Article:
In a world where recycling and sustainability are high on the agenda, we start to look at what we can actually recycle in order to move toward greater sustainability. Questions like how many times can aluminum be recycled, among many other questions arise.
So in this article, my monthly statement edition, I’m focussing on one aspect of recycling, and I really like this subject as it buys into one of the main thrusts of my campaign, and that of Rutakirwa Foundation … that of the environment and sustainability.
I hope this might spark your attention towards what other materials we can recycle. Let’s start with the summary and go into more detail from there…
How many times can aluminum be recycled? Aluminum cans can be recycled an unlimited number of times with little degradation. Aluminum is therefore a valuable resource. This also applies to other aluminum products and materials. An aluminum can could be manufactured, filled, sold, returned, and recycled within a 45 day period.
Amazing right? And that’s not all, so let’s get into some more aluminum recycling facts and information…
Aluminum was discovered during the 1820s and was found to be one of the most abundant metals on the planet.
Since then, aluminum has been used to manufacture a wealth of useful items, such as aluminum foil, aluminum cans, and other products.
Around 26,500 tons of aluminum cans were recycled in 1972. Today, this figure is estimated to be as high as 800,000 tons. Approximately 100,000 aluminum cans are recycled per minute in the United States alone.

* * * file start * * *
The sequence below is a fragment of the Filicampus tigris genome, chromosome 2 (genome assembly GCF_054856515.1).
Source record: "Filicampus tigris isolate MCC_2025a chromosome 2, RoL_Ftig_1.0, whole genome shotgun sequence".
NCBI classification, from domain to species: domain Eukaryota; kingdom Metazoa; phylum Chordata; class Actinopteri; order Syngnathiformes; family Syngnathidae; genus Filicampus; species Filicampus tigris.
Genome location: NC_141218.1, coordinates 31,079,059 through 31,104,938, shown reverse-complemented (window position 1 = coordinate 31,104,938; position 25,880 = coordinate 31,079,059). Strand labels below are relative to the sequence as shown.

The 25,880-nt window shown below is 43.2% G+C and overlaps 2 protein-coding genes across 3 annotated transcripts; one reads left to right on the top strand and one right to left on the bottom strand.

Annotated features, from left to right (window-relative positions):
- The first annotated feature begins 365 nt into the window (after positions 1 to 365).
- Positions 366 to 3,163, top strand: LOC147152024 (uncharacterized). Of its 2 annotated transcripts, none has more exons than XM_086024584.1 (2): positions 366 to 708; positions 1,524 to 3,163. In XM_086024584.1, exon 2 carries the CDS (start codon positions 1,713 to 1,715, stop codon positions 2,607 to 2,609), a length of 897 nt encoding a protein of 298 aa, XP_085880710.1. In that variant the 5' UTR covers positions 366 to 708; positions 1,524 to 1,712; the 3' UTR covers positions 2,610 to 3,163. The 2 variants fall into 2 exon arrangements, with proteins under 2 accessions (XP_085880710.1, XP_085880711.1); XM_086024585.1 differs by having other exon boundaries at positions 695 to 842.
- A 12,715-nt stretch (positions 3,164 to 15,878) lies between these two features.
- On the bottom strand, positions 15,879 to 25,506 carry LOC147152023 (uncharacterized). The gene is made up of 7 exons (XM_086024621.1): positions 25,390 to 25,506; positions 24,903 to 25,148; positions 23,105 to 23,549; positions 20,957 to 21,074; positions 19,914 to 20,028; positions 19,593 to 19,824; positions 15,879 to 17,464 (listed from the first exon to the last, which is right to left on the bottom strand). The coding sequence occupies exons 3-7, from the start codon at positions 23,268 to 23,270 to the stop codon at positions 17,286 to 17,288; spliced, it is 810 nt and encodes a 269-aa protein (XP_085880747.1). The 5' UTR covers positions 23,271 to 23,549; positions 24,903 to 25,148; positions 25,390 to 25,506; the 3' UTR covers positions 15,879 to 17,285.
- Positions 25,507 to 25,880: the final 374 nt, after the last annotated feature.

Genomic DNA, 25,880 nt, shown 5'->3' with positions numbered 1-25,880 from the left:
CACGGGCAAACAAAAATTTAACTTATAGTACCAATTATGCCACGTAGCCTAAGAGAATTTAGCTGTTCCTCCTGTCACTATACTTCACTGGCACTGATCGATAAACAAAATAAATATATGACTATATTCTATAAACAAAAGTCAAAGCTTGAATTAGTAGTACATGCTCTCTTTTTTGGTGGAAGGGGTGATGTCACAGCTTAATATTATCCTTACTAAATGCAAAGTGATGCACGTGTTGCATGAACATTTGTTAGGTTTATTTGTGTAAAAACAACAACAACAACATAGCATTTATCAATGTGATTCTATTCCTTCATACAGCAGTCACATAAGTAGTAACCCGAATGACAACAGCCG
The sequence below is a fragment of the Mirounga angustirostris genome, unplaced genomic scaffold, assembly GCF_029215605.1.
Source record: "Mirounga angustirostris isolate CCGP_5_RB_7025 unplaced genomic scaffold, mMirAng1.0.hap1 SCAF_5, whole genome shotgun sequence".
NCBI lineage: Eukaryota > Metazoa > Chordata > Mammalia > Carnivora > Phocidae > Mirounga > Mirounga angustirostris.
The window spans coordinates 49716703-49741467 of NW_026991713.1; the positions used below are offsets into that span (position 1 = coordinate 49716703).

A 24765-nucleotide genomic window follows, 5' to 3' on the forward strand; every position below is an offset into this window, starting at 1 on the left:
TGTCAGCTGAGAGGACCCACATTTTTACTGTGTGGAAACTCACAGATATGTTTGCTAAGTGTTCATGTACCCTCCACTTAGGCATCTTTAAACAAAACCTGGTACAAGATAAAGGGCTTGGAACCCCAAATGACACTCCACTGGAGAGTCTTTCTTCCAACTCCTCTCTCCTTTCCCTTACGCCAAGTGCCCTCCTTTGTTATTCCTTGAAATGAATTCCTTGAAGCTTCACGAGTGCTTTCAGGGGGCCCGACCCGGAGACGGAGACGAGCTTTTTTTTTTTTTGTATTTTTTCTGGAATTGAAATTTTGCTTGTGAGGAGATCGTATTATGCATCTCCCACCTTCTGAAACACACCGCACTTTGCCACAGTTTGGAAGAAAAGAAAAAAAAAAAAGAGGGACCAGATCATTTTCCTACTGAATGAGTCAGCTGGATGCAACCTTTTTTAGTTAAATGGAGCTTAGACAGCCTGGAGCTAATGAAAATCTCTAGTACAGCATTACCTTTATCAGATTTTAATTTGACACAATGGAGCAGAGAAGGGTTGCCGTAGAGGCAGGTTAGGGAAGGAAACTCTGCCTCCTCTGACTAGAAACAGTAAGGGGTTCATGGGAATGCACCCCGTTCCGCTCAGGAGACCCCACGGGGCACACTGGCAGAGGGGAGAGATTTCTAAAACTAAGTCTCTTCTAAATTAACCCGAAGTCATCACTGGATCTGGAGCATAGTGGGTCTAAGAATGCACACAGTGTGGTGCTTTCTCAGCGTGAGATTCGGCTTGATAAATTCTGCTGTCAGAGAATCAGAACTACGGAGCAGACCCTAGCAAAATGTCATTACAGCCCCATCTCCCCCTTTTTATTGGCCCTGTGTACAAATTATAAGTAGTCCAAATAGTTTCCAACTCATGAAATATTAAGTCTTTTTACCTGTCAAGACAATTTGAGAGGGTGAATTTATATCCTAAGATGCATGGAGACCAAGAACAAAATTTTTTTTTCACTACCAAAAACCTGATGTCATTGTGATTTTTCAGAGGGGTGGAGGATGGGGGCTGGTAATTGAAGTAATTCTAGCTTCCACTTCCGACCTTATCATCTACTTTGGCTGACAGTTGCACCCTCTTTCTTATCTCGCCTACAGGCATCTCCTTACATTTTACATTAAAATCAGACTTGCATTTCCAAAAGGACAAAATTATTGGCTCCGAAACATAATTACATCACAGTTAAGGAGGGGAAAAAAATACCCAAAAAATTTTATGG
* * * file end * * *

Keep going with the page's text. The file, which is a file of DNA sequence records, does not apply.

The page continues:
Each aluminum can that’s recycled translates to more available resources at a much cheaper cost.
Other than the economic benefits and cost-effectiveness of recycling, there are hundreds of thousands of tons of aluminum cans that are being disposed of in dumpsters, as well as along highways, rural areas, and in workplace trash cans.
The average employee is believed to consume around 2.5 aluminum cans worth of drinks each day.
Better aluminum recycling…
For this reason, workplaces have implemented recycling programs by placing recycling bins in hallways, break rooms, and throughout office areas in general.
This prevents a host of aluminum cans from ending up in landfills and diverts them to the recycling centers.
These cans can then easily be recycled and returned – eventually arriving back on to store shelves as new cans within sixty days.
In some cases, it only takes around one and a half months to manufacture, fill, sell, recycle, and then re-manufacture a can of your favorite beverage.
Recycling aluminum isn’t a new concept; people have been recycling aluminum for around 100 years and a remarkable 75 percent of aluminum ever made is still in use today.
Recycled aluminum has the same properties as new, but takes only five percent of the energy to produce. This is the very reason why aluminum commands a high value on the scrap metal market, and this is what drives collection for recycling.
Aluminum can be reformed and reprocessed indefinitely.
Aluminum recycling is profitable and energy-efficient
Another amazing fact is that aluminum loses none of its qualities during the process of recycling. Aluminum is an extremely versatile metal and is used in a variety of products, ranging from foil wrap to window frames, and from food packaging to airplanes.
This endless reuse cycle is termed ‘closed-loop’ recycling. Aluminum is one of the most precious recyclable metals around, simply because there is no limit to the number of times it can be recycled.
The cans that we drink soda from can be recycled over and over again without any degradation in the quality of the metal.
Aluminum isn’t only of the most frequently recycled metals, but also the most profitable as well as the most energy-efficient.
Aluminum is made up of bauxite ore, and the process of aluminum recycling is a closed-loop process; this means that no new materials are added along the way.